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Post Options Post Options   Thanks (0) Thanks(0)   Quote Mopar_guy Quote  Post ReplyReply Direct Link To This Post Posted: Feb/13/2018 at 8:52pm
Bill's right. I've seen the same thing with wiring. Some are good and some bad but getting to your situation I see no reason you can't stick with a stock wiring system as long as it's good condition with clean connections. Since you have it all out, if you invest the time to make sure the connectors are clean - or clean them up and possibly coat them with dielectric, you should be fine.

Here's an idea for you with the stock fuse block - put a flat, steel plate on the body where it mounts, then attach a couple of fairly strong magnets to the back of fuse block maybe with a short "handle" of sorts. When you put that wiring in, leave or make some slack in the wires to allow the fuse panel to move down where you can see it so you don't have to break your back trying to replace a fuse. You could pull the panel down for service.
The stock fuse block, as long as the terminals are clean and tight to the fuses, should be just fine for you. IMO I wouldn't hook up the ammeter but again, if the alternator is not higher output than original and the wiring to it is good, there shouldn't be any problems. The problem with rebuilt alternators from an auto parts store is that it will most likely put out more than what it was originally. If it does, it can cook that ammeter. Just something to consider. Hopefully this is helpful.

"It was long ago and it was far away, and it was so much better than it is today" Jim Steinman
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Post Options Post Options   Thanks (0) Thanks(0)   Quote billd Quote  Post ReplyReply Direct Link To This Post Posted: Feb/13/2018 at 9:08pm
You can't be sure of what you get with "reman" alternators....... I'd had a few come through my shop and have some on my shelves for parts and as cores and what I've seen makes me say more than ever "never unless I have zero choice". 
Until the advent or use of shunt-type ammeters in cars the load ran through the cabin. Not a great thing, especially with age. 
Even I can't handle the power I used to!! HAHAHA

If the fuse panel is good, connections clean and tight, and you don't have any boo-boos, it's possible you won't have to deal with accessing the fuses. There are special products such as NO-OX that can be used to prevent oxidation of connections and not interfere with conductivity........ (I think I got the name right)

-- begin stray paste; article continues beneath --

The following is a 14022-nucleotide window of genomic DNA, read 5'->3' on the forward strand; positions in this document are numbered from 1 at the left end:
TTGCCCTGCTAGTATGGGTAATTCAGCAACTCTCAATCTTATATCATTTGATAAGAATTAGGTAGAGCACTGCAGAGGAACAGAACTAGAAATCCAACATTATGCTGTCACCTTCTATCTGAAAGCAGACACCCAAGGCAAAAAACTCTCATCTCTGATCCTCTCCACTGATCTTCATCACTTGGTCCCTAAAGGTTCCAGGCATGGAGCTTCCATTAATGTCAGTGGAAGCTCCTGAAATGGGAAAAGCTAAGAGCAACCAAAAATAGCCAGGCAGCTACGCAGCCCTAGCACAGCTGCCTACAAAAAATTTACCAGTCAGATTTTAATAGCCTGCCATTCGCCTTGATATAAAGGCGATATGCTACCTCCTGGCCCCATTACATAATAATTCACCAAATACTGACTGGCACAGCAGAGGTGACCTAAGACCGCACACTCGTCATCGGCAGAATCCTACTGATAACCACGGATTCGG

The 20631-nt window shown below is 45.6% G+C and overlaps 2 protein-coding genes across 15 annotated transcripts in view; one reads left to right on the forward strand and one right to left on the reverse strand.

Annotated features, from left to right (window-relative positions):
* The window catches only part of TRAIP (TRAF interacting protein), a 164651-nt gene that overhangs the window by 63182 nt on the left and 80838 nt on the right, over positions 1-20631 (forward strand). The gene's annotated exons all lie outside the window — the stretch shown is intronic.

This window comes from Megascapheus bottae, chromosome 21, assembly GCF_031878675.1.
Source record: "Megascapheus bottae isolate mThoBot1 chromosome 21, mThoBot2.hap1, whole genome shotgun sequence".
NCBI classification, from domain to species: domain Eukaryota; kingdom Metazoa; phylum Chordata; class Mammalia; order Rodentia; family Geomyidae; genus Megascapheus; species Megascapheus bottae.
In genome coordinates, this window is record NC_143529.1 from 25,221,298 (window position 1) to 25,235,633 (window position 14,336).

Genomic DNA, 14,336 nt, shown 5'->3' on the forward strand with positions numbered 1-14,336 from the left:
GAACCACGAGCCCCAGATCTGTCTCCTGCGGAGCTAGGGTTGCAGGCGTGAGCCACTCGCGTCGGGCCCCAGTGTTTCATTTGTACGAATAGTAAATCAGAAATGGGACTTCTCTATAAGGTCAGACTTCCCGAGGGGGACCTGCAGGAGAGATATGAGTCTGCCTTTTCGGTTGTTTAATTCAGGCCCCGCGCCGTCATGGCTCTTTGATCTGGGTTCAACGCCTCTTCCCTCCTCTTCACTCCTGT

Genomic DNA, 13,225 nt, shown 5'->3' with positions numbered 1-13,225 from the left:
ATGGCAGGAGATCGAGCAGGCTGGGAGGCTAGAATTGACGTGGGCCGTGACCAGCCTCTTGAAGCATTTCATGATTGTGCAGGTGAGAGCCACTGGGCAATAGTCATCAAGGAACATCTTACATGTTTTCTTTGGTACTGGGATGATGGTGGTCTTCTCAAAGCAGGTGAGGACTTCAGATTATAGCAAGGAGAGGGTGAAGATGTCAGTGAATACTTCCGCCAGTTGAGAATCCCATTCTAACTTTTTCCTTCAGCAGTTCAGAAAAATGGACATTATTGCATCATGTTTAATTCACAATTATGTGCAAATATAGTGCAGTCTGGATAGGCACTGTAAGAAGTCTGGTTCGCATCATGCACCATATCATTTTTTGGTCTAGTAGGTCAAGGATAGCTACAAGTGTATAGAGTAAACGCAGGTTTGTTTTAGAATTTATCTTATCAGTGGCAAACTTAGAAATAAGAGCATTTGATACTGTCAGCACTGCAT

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Post Options Post Options   Thanks (0) Thanks(0)   Quote Shannock Quote  Post ReplyReply Direct Link To This Post Posted: Feb/14/2018 at 8:27pm
Bill, I have a harness from a 72' 6 cylinder, 3-speed manual car that might work for you.
The front parking lights are missing but the wiring is in good shape. Let me know, Tom






Tom Davies
Rhode Island
1971 Javelin SST
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Post Options Post Options   Thanks (0) Thanks(0)   Quote 71 Javelin AMX O.O. Quote  Post ReplyReply Direct Link To This Post Posted: Feb/15/2018 at 10:30am
Tom:
Nice gage set you have there.  If the faces haven't been restored and the color looks good on the yellow red and orange sections, you should have a nice set.  Look for the burn marks on the back of the housing where the amp wires connect.  Also I've always disconnected my battery when the car sits for any length of time between drives.  I usually do once a week in the summer, so I disconnect the batter neg cable between drives.  No issues after 7 years on the road with a 47 year old rally pac gage set.

Steve
original owner
1971 Javelin AMX 
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Post Options Post Options   Thanks (0) Thanks(0)   Quote Shannock Quote  Post ReplyReply Direct Link To This Post Posted: Feb/15/2018 at 8:36pm
This is the back of the instrument cluster. I think the amp meter is the lower right terminals. They seem to be OK. I just ordered the TSM so that I'll be able to familiarize myself with how everything is wired.


Tom Davies
Rhode Island
1971 Javelin SST